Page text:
In recent years, we ve seen bloodshed in churches, synagogues, mosques, festivals, protests and now a Walmart, at the hands of white nationalist extremists. FBI Director Christopher Wray testified in April that white supremacy is a "persistent, pervasive threat" to US security. In July, appearing again in front of Congress, Wray said, "I will say that a majority of the domestic terrorism cases that we ve investigated are motivated by some version of what you might call white supremacist violence, but it does include other things as well." He went on to say the number of domestic terrorism arrests are on par with the amount of international terrorism cases, approximately 100, since October 1, 2018.
Sadly, Director Wray s words proved prescient. As the nation mourns another mass murder in El Paso, Texas, by a shooter allegedly motivated by his hatred of Hispanics and their so-called "invasion" of the United States, Fox News host Tucker Carlson looked into the camera and with a straight face told his audience that white supremacy "isn t a real problem in America."
He called it nothing more than "a hoax, just like the Russia hoax. It s a conspiracy theory used to divide the country and keep a hold on power." What? Americans are dead. How dare he.
I was aghast at Carlson s latest rant. Just when I thought the deliberate gaslighting by Trump apologists couldn t get any worse, it reached a new low on Fox News.
His statements aren t just grossly irresponsible and patently false. They are also an insult to all the victims, their families and the communities who have suffered at the hands of white nationalist extremists, many of whom have seemingly been emboldened by President Donald Trump s rhetoric and that of his sycophants, like Carlson, who continue to give him cover.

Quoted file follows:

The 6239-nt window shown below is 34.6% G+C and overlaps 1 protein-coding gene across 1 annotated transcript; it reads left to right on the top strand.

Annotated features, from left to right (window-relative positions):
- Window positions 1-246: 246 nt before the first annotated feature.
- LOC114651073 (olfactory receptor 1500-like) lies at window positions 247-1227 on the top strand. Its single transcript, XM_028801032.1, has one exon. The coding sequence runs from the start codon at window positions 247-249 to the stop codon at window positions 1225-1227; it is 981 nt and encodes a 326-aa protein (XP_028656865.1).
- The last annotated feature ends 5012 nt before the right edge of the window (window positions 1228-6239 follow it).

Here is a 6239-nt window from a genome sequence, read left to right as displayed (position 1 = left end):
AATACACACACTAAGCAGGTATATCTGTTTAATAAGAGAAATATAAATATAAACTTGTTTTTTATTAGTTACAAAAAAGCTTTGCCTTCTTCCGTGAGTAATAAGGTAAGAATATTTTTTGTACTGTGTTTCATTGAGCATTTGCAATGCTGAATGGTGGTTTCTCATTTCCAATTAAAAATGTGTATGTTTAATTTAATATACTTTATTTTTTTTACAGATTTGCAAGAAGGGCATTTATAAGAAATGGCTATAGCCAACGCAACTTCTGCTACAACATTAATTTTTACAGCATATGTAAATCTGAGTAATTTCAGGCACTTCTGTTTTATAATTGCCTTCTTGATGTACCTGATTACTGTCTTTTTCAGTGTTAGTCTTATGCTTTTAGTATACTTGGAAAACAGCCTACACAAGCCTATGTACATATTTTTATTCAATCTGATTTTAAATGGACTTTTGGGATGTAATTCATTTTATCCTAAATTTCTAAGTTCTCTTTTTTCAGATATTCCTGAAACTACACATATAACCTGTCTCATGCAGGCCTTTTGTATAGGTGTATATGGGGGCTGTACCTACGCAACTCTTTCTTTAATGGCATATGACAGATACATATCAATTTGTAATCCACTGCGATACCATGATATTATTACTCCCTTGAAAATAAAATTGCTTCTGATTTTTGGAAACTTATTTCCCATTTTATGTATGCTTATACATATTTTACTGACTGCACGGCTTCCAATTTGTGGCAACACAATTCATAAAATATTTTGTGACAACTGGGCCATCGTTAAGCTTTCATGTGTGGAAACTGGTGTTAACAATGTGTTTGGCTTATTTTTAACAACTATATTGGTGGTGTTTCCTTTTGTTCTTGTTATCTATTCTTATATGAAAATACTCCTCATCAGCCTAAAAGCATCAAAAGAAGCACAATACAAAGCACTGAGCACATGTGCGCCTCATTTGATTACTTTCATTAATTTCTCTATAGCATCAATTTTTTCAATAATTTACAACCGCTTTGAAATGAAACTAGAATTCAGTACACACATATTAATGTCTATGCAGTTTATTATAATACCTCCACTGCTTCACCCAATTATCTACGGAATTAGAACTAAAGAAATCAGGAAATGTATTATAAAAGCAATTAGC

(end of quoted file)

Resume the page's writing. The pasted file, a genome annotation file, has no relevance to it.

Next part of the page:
When a mass shooter leaves behind a racist diatribe using terms like "Hispanic invasion," mirroring language the President and right-wing news outlets use repeatedly to demagogue the issue of immigration, the impact it has on extremists cannot be ignored. During a Trump rally this past May in Florida, the President laughed off a supporter s shout of "shoot them" when discussing what to do about illegal border crossers. Trump didn t condemn the horrific comment -- the President of the United States cracked a joke. It was just a matter of time before someone took it seriously.
In the face of a growing list of incidents of white extremist violence, from Charlottesville to Gilroy to El Paso, Trump and his chorus of enablers have unapologetically continued to push the invasion narrative.
According to a Washington Post study, counties that hosted a Trump rally in 2016 saw a 226% increase in hate crimes. The Anti-Defamation League says extremist related murders increased 35% from 2017 to 2018, "making them responsible for more deaths than in any year since 1995."
This gaslighting is nothing more than a cowardly tactic to downplay white nationalist extremism in order to shield both Trump and his cadre of acolytes from any culpability for their repeated use of the dangerous rhetoric that has helped to mainstream extremist ideology.
If the rise in white nationalist extremism isn t a real problem, why have social media platforms like Facebook and Instagram taken steps to ban content that advocates it? Why have federal authorities repeatedly sounded the alarm?
Is Tucker Carlson calling Trump s FBI director a liar? Wray warned in April, "the danger ... of white supremacists, violent extremism or any other kind of extremism is, of course, significant," in response to the Department of Homeland Security s decision to disband an intelligence unit focused on domestic terror threats and shut down programs specifically directed at neo-Nazis and other far right groups.
I remember when my fellow Republicans criticized President Obama for not calling out radical Islamic extremism strongly enough by name during his tenure. Where are those voices now concerning attempts to dismiss the threat of white nationalist extremism under President Trump? Their silence is deafening.
Upon hearing the news that both her parents, Jordan and Andre Anchondo, were murdered by the El Paso shooter as they shielded her infant brother from the hail of bullets, 5-year-old Skylin asked her family, "Is he going to come and shoot me next?"
I dare Tucker Carlson to look that now-orphaned young Hispanic girl and the scores other families ripped apart by the murderous actions of a white supremacist in the eyes and say that it s a hoax. Carlson owes every one of them an apology.
Shame on him and anyone else downplaying the threat of white nationalist extremism. Their dishonesty disrespects the memory of everyone whose life was lost at the hands of it.